phylum of prokaryotes
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Cyanobacteria are a taxon of bacteria which conduct photosynthesis. They are not algae, though they were once called blue-green algae. It is a phylum of bacteria, with about 1500 species. In endosymbiont theory, chloroplasts (plastids) are descended from cyanobacteria. Their DNA profile is evidence for this.[3][4][5]

Temporal range: 3500 mya – Recent
Oscillatoria sp
Scientific classification

The taxonomy is under revision[1][2]

  • Unicellular forms: Chroococcales (suborders Chamaesiphonales and Pleurocapsales)
  • Filamentous (colonial) forms: Nostocales (= Hormogonales or Oscillatoriales)
  • True-branching (budding over multiple axes): Stigonematales
Structure of a cyanobacterium
O2 build-up in the Earth's atmosphere. Red and green lines represent the range of the estimates while time is measured in billions of years ago.
"Bloom" of cyanobacteria, in a pond

Cyanobacteria have an extremely long fossil record, starting at least 3,500 million years ago. They were the main organisms in the stromatolites of the Archaean and Proterozoic eons.[6]

The ability of cyanobacteria to perform oxygenic photosynthesis is highly significant. The early atmosphere on Earth was largely reducing, that is, without oxygen. The cyanobacteria in stromatolites were the first known organisms to photosynthesise and produce free oxygen. After about a billion years, the effect of this photosynthesis began a huge change in the atmosphere. The process, called the Great Oxygenation Event, took a long time. Eventually, it killed off most of the organisms which could not live in oxygen, and led to the kinds of environment we know today, where most organisms use and need oxygen.[7][8]

Light detection change

Cyanobacteria have a way of detecting light. Conrad Mullineaux, of Queen Mary University of London, said, "It has a way of detecting where the light is; we know that because of the direction that it moves".[9]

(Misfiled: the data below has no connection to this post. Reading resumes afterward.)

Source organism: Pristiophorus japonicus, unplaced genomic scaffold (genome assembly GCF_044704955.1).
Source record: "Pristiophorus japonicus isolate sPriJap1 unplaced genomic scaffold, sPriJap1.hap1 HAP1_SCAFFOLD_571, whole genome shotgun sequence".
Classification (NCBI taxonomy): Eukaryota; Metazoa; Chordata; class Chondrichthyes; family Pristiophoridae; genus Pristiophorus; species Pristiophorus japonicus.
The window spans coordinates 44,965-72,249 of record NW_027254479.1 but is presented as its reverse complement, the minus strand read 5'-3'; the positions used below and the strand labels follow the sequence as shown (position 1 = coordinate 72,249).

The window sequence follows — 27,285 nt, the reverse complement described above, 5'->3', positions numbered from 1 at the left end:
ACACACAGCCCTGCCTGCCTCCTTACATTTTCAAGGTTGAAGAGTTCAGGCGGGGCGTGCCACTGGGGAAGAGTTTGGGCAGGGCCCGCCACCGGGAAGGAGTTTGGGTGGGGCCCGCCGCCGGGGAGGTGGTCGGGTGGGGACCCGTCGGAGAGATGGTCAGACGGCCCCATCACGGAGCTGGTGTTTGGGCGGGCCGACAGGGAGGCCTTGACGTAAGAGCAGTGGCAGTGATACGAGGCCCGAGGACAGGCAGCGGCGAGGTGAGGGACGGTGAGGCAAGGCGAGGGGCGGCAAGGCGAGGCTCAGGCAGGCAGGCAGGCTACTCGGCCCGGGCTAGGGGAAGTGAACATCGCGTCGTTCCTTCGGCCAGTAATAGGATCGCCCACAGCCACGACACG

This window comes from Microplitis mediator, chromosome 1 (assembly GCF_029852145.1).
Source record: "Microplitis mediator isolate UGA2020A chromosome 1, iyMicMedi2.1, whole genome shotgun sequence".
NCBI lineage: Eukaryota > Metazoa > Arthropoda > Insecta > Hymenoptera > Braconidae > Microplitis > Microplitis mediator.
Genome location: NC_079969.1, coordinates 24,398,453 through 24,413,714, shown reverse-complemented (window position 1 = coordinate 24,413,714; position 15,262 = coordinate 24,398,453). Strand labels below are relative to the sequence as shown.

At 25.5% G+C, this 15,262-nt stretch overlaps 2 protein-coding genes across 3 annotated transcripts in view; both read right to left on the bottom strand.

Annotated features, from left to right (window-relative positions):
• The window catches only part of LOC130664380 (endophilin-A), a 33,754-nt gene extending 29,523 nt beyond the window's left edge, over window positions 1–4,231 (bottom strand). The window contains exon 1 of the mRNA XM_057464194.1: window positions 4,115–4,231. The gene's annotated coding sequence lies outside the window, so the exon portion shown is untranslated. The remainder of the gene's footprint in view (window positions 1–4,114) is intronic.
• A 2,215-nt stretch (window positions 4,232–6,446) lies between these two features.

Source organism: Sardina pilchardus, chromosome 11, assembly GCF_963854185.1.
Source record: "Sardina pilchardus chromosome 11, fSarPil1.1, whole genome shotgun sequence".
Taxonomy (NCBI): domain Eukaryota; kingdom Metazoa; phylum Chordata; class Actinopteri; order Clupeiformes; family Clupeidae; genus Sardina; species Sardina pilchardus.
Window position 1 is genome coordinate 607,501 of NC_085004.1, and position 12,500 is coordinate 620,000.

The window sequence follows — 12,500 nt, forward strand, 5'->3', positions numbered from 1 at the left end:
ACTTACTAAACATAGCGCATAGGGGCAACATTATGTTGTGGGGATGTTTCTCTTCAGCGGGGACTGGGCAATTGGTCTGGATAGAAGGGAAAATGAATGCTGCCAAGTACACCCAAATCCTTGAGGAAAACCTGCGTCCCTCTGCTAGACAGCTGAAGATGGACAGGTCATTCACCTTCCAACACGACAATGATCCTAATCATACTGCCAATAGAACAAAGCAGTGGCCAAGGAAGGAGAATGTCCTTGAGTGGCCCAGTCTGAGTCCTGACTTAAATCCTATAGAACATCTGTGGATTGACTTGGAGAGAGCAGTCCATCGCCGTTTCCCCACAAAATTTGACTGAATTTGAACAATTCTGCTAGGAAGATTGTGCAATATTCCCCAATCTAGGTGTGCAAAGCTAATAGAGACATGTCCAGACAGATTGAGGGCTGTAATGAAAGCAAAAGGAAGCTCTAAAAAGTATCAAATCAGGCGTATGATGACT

"In a single-celled pond slime, they observed how incoming rays are bent by the bug's spherical surface and focused in a spot on the far side of the cell. By shuffling along in the opposite direction to that bright spot, the microbe moves towards the light".[9]

Related pages change

References change

  1. "Cyanophyceae". Access Science. doi:10.1036/1097-8542.175300. Retrieved 21 April 2011. {{cite journal}}: Cite journal requires |journal= (help)
  2. Ahoren Oren (2004). "A proposal for further integration of the cyanobacteria under the Bacteriological Code". Int. J. Syst. Evol. Microbiol. 54 (Pt 5): 1895–1902. doi:10.1099/ijs.0.03008-0. PMID 15388760.
  3. Sapp J. 1994. Evolution by association: a history of symbiosis. Oxford.
  4. Giovannoni S.J. et al 1988. Evolutionary relationships among cyanobacteria and green chloroplasts. J Bacteriol. 170: 3584–3592.
  5. Gupta, Radhey S. et al 2003. Molecular signatures in protein sequences that are characteristic of cyanobacteria and plastidhomologues. International Journal of Systematic and Evolutionary Microbiology. 53, 1833-1842. Gupta, R[permanent dead link]
  6. Knoll, Andrew H. 2004. Life on a young planet: the first three billion years of evolution on Earth. Princeton, N.J. ISBN 0-691-12029-3
  7. Frei R. et al 2009. Fluctuations in Precambrian atmospheric oxygenation recorded by chromium isotopes. Nature 461 (7261): 250–253. Abstract: [1]
  8. Holland, Heinrich D. 2006. The oxygenation of the atmosphere and oceans. Phil. Trans. R. Soc. B, 361, p. 903–915. [2]
  9. 9.0 9.1 Webb, Jonathan 2016. Bacteria 'see' like tiny eyeballs. BBC News Science & Environment. [3]